How to Refinance a Poor Credit Auto Loan
A borrower with poor credit that has obtained an auto loan may be in a situation that calls for him or her to refinance the loan. Refinancing any type of loan means that the borrower actually takes out a new loan, pays off the original loan with the new loan, and no longer has the original loan. When a borrower has poor credit and takes out a car loan, refinancing is a good idea if the interest rates go down or if the borrower's credit score improves.
The Process of Refinancing
A borrower should first consider the amount that it will cost him/her to refinance. With a car loan, this means the fees charged for a transfer of title, processing fees, and other upfront costs. Before applying for refinance, the borrower should make sure that the car is worth more than he or she owes in payments. Also, a poor credit borrower should only refinance after possessing the car and paying back the loan for at least one year. If the borrower is on time with payments for one year, then refinancing will result in a much better interest rate that is associated with an improved credit score.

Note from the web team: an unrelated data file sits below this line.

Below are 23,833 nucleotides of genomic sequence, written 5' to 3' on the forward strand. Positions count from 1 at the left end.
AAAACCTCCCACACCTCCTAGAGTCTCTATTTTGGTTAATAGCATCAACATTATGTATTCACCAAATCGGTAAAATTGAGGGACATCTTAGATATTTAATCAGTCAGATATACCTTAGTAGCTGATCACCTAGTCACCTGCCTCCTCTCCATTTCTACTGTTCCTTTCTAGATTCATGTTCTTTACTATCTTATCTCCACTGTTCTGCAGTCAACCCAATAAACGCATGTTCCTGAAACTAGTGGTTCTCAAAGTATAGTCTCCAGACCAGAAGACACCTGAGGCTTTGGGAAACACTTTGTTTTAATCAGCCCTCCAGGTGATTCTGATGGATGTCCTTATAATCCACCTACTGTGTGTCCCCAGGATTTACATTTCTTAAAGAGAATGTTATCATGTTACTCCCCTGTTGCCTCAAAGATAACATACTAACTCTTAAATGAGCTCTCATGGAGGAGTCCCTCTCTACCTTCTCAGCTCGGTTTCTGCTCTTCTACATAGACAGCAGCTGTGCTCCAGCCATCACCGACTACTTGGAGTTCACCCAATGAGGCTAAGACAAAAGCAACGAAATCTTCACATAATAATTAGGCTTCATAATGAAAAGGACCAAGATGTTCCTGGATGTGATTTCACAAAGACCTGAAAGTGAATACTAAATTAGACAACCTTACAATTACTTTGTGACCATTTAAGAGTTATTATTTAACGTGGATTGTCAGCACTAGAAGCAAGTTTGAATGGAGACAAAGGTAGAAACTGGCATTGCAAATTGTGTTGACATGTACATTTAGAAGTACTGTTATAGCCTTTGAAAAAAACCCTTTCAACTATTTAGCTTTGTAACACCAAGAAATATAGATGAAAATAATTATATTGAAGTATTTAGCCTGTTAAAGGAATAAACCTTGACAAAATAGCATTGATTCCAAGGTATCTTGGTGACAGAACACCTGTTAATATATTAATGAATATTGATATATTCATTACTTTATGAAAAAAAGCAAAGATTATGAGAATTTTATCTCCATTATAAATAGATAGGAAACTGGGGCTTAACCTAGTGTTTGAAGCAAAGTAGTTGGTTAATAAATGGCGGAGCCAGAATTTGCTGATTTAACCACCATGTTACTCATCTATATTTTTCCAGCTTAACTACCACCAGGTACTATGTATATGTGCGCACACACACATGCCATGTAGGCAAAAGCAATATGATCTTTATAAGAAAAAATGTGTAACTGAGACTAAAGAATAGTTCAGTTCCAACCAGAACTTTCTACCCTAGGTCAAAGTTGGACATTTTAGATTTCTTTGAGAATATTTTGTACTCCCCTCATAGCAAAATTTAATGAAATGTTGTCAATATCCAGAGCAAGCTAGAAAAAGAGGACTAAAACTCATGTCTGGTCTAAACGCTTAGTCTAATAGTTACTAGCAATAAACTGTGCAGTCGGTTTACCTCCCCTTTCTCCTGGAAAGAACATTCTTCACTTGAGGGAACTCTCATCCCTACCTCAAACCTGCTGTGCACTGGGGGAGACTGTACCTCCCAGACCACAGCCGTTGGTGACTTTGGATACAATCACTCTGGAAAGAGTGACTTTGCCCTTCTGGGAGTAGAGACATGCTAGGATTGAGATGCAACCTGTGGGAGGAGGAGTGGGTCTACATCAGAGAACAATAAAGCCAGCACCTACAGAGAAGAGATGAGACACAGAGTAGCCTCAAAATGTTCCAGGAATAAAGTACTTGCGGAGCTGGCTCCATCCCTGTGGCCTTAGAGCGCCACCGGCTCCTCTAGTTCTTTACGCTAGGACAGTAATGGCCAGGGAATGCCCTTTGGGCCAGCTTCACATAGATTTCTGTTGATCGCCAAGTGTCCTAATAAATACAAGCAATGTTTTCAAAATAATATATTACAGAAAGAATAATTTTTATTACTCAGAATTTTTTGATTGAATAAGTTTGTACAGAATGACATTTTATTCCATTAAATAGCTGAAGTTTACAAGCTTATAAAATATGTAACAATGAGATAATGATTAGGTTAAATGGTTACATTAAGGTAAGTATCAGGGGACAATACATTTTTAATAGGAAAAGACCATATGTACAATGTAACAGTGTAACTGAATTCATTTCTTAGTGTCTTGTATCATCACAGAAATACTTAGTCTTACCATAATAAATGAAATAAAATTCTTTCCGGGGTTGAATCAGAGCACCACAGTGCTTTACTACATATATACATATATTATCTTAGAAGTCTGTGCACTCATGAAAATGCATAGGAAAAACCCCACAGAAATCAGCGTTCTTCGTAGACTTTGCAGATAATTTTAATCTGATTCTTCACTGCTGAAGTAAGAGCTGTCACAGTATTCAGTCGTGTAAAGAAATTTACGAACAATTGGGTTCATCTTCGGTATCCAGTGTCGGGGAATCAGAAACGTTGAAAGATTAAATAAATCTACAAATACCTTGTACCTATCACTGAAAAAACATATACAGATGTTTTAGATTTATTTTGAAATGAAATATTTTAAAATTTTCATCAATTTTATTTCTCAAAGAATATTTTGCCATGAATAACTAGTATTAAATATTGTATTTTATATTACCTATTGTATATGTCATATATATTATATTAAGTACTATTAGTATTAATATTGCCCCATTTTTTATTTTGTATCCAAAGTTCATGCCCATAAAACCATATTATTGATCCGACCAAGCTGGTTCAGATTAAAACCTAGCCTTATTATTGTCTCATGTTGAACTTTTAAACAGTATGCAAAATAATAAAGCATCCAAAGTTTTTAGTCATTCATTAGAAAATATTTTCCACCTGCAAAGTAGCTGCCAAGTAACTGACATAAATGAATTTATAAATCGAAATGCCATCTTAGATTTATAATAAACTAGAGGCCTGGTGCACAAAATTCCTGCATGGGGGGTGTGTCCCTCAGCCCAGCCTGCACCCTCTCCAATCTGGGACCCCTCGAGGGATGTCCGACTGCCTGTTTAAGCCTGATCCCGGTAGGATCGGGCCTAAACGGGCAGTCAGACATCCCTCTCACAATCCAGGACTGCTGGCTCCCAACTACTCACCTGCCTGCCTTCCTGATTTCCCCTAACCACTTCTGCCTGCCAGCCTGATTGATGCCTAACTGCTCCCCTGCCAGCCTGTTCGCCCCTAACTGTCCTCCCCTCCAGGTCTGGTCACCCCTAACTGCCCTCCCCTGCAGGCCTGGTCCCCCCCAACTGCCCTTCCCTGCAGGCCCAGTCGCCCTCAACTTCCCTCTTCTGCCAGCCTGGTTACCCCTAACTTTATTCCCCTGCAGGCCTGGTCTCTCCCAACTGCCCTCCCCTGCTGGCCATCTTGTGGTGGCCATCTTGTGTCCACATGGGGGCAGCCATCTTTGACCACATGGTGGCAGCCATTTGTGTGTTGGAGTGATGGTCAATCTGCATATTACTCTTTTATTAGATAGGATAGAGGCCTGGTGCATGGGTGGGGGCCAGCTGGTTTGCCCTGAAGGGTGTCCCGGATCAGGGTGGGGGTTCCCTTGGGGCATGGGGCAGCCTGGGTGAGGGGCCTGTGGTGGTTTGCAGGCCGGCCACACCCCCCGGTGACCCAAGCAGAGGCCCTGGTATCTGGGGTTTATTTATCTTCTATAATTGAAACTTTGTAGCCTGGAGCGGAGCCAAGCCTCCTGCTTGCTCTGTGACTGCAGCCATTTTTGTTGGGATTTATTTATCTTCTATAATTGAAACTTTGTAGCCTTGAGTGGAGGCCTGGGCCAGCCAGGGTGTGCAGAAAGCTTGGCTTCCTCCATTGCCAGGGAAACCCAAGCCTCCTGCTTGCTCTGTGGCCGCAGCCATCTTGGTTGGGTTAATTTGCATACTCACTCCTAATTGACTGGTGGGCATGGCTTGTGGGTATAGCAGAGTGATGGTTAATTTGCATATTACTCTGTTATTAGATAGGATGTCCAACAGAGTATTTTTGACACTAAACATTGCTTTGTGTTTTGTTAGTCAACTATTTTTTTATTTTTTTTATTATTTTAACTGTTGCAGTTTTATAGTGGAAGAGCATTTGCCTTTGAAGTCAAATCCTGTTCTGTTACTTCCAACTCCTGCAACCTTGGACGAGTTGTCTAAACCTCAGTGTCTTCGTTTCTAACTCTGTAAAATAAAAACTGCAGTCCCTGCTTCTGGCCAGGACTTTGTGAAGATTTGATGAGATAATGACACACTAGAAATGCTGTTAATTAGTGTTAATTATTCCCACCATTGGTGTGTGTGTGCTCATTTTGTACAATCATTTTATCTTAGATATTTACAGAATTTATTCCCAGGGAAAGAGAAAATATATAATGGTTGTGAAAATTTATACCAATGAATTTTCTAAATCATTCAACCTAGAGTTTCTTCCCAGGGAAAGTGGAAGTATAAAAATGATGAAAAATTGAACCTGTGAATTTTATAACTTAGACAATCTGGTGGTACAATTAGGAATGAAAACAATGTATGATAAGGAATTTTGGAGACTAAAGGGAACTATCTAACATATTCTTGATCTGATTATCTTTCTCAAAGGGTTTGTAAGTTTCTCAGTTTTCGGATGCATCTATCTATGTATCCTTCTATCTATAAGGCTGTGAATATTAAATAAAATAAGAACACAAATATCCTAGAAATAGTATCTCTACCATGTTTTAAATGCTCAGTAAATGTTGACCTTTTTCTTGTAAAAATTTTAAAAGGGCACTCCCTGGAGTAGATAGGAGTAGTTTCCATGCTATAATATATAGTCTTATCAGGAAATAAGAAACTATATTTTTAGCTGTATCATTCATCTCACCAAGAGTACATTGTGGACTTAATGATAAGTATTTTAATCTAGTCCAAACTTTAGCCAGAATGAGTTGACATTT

The borrower does not need to refinance with the same lender that he or she first negotiated with. Subprime lenders, hard money lenders, and credit unions are the most likely suppliers of poor credit auto loans. Once a borrower has improved credit, he or she can negotiate with an established and recognized bank that will be able to provide enticing packages. Also, internet research can provide borrowers with free rate quotes.
Whatever the source that a borrower chooses as his or her new loan provider, the borrower should go into negotiations with his or her new credit score already calculated, a schedule of payments that he or she will be able to meet, a form of collateral (if the new loan is secured), and any proof to show the bank that his or her situation has changed.
Refinancing a bad credit auto loan requires certain basic eligibility requirements be met. A borrower interested in refinancing needs to be at least 18 years old and usually needs to be a United States citizen. The lending company will specify how old a car can be and how many miles can be on the car. Also, refinancing options are more malleable to people with an income above $2,000 per month.